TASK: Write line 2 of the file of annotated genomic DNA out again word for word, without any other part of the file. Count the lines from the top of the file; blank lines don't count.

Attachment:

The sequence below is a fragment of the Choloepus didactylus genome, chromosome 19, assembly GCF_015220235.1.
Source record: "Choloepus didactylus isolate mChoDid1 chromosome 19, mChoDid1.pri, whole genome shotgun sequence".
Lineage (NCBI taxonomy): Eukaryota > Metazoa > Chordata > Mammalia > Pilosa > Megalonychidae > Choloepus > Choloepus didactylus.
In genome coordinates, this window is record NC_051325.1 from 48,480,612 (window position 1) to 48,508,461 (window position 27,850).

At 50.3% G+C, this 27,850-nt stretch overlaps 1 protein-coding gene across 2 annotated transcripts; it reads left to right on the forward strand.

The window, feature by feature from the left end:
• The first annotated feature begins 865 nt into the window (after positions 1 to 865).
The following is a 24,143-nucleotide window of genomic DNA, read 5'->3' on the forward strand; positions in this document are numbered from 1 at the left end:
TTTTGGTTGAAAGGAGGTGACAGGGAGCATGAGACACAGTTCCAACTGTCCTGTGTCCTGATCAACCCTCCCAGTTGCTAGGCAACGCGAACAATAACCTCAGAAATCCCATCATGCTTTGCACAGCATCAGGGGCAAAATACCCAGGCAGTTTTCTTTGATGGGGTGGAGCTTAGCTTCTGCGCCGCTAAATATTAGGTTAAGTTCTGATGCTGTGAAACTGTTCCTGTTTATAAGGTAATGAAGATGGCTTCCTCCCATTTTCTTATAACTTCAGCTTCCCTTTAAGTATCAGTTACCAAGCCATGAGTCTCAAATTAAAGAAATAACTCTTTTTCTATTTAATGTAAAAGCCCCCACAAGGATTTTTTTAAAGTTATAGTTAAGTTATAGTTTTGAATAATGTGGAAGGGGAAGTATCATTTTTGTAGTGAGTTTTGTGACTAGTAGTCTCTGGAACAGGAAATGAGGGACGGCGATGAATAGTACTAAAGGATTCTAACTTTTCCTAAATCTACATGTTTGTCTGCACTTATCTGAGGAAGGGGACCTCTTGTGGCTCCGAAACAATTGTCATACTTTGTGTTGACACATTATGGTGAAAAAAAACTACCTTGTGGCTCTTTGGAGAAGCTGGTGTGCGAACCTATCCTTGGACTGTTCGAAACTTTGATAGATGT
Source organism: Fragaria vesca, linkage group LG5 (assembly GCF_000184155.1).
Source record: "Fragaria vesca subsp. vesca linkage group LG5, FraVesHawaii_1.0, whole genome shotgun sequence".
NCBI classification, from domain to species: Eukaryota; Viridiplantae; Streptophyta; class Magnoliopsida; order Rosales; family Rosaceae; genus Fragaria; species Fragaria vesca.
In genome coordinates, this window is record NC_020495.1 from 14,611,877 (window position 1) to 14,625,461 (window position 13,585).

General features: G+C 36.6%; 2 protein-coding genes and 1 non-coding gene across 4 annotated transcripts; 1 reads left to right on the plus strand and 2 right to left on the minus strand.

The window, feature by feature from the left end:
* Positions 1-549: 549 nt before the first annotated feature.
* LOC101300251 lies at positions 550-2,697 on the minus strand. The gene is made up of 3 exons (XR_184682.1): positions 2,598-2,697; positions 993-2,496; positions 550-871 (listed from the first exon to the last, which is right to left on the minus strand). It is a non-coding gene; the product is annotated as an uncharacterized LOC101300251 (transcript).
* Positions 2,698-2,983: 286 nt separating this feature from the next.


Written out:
Source record: "Choloepus didactylus isolate mChoDid1 chromosome 19, mChoDid1.pri, whole genome shotgun sequence".